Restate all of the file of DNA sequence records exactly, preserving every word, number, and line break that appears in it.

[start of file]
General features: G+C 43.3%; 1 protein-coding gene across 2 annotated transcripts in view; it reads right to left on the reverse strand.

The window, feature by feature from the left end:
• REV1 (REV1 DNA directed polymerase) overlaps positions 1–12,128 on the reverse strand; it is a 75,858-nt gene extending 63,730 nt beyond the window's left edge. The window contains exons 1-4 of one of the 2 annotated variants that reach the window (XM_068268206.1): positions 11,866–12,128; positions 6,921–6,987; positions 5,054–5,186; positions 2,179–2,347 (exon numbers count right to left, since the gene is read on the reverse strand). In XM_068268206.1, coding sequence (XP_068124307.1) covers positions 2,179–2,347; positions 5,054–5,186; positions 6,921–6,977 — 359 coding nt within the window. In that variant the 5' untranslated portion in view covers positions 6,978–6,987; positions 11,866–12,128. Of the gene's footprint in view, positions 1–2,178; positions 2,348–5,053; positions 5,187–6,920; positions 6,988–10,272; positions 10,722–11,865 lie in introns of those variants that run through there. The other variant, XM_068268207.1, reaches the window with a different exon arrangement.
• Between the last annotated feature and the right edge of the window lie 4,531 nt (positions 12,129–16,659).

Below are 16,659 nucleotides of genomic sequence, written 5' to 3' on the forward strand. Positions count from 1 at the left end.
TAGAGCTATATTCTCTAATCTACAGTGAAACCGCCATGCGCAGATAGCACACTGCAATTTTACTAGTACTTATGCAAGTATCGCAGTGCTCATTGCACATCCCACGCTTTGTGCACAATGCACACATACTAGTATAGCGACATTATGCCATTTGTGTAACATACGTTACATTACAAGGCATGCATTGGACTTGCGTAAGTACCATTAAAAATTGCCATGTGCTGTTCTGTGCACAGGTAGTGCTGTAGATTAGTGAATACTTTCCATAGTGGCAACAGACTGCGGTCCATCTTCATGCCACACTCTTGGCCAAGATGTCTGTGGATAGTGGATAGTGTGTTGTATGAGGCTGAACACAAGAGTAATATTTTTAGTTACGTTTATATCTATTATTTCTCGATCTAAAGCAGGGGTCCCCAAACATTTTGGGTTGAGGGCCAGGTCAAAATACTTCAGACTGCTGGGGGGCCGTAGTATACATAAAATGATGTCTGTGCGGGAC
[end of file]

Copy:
General features: G+C 43.3%; 1 protein-coding gene across 2 annotated transcripts in view; it reads right to left on the reverse strand.

The window, feature by feature from the left end:
• REV1 (REV1 DNA directed polymerase) overlaps positions 1–12,128 on the reverse strand; it is a 75,858-nt gene extending 63,730 nt beyond the window's left edge. The window contains exons 1-4 of one of the 2 annotated variants that reach the window (XM_068268206.1): positions 11,866–12,128; positions 6,921–6,987; positions 5,054–5,186; positions 2,179–2,347 (exon numbers count right to left, since the gene is read on the reverse strand). In XM_068268206.1, coding sequence (XP_068124307.1) covers positions 2,179–2,347; positions 5,054–5,186; positions 6,921–6,977 — 359 coding nt within the window. In that variant the 5' untranslated portion in view covers positions 6,978–6,987; positions 11,866–12,128. Of the gene's footprint in view, positions 1–2,178; positions 2,348–5,053; positions 5,187–6,920; positions 6,988–10,272; positions 10,722–11,865 lie in introns of those variants that run through there. The other variant, XM_068268207.1, reaches the window with a different exon arrangement.
• Between the last annotated feature and the right edge of the window lie 4,531 nt (positions 12,129–16,659).

Below are 16,659 nucleotides of genomic sequence, written 5' to 3' on the forward strand. Positions count from 1 at the left end.
TAGAGCTATATTCTCTAATCTACAGTGAAACCGCCATGCGCAGATAGCACACTGCAATTTTACTAGTACTTATGCAAGTATCGCAGTGCTCATTGCACATCCCACGCTTTGTGCACAATGCACACATACTAGTATAGCGACATTATGCCATTTGTGTAACATACGTTACATTACAAGGCATGCATTGGACTTGCGTAAGTACCATTAAAAATTGCCATGTGCTGTTCTGTGCACAGGTAGTGCTGTAGATTAGTGAATACTTTCCATAGTGGCAACAGACTGCGGTCCATCTTCATGCCACACTCTTGGCCAAGATGTCTGTGGATAGTGGATAGTGTGTTGTATGAGGCTGAACACAAGAGTAATATTTTTAGTTACGTTTATATCTATTATTTCTCGATCTAAAGCAGGGGTCCCCAAACATTTTGGGTTGAGGGCCAGGTCAAAATACTTCAGACTGCTGGGGGGCCGTAGTATACATAAAATGATGTCTGTGCGGGAC